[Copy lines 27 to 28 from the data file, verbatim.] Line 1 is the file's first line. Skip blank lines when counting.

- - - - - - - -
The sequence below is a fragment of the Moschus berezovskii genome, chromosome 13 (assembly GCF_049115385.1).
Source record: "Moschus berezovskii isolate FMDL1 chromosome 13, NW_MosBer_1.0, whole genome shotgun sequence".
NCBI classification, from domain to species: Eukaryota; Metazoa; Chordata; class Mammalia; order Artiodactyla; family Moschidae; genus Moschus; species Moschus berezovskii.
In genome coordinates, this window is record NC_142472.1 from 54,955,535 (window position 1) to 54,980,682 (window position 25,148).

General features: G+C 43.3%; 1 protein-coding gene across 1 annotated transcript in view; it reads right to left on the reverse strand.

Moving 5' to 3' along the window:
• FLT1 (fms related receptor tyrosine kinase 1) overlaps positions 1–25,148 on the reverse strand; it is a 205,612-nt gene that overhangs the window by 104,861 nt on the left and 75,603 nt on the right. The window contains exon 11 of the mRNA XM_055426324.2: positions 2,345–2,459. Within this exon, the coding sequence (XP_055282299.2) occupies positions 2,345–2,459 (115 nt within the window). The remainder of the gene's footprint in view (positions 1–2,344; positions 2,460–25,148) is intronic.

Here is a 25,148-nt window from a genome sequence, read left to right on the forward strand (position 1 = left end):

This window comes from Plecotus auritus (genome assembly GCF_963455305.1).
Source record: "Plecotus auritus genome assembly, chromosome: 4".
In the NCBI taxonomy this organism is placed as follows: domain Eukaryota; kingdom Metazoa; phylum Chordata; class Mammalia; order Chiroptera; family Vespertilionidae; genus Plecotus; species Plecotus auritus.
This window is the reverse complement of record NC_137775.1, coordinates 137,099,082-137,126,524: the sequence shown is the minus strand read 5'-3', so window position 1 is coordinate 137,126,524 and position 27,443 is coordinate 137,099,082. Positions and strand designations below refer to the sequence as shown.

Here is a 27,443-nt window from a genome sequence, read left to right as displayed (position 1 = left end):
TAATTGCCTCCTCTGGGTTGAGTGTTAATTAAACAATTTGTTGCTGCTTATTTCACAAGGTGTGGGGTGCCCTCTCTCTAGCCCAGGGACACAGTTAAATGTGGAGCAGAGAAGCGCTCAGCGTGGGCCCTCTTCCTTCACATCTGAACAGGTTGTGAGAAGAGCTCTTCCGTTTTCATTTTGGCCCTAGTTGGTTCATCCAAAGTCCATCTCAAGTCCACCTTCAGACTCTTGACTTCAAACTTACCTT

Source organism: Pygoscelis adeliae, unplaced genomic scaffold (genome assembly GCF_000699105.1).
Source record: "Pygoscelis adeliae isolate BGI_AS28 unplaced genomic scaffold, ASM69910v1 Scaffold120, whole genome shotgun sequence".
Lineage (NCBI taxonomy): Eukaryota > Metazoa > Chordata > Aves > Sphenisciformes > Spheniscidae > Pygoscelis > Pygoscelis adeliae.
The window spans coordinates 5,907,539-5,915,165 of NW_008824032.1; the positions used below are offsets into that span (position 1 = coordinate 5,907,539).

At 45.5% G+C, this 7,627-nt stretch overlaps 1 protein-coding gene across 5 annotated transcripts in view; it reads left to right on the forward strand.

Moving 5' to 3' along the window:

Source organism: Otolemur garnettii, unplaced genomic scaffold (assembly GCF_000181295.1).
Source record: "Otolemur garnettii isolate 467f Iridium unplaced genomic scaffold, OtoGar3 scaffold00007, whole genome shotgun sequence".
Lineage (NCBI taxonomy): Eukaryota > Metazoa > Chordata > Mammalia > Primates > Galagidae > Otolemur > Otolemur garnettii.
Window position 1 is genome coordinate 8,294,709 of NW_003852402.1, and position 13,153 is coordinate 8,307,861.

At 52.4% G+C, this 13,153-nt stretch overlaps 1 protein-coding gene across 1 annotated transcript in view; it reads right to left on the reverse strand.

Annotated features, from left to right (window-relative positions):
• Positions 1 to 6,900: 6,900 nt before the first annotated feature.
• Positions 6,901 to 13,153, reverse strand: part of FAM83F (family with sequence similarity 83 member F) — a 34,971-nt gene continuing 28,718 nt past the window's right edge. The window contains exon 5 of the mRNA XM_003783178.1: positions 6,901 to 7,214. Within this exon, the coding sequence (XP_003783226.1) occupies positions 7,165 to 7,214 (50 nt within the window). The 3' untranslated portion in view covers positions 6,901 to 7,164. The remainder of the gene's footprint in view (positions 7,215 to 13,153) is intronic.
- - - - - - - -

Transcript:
• Positions 1 to 6,900: 6,900 nt before the first annotated feature.
• Positions 6,901 to 13,153, reverse strand: part of FAM83F (family with sequence similarity 83 member F) — a 34,971-nt gene continuing 28,718 nt past the window's right edge. The window contains exon 5 of the mRNA XM_003783178.1: positions 6,901 to 7,214. Within this exon, the coding sequence (XP_003783226.1) occupies positions 7,165 to 7,214 (50 nt within the window). The 3' untranslated portion in view covers positions 6,901 to 7,164. The remainder of the gene's footprint in view (positions 7,215 to 13,153) is intronic.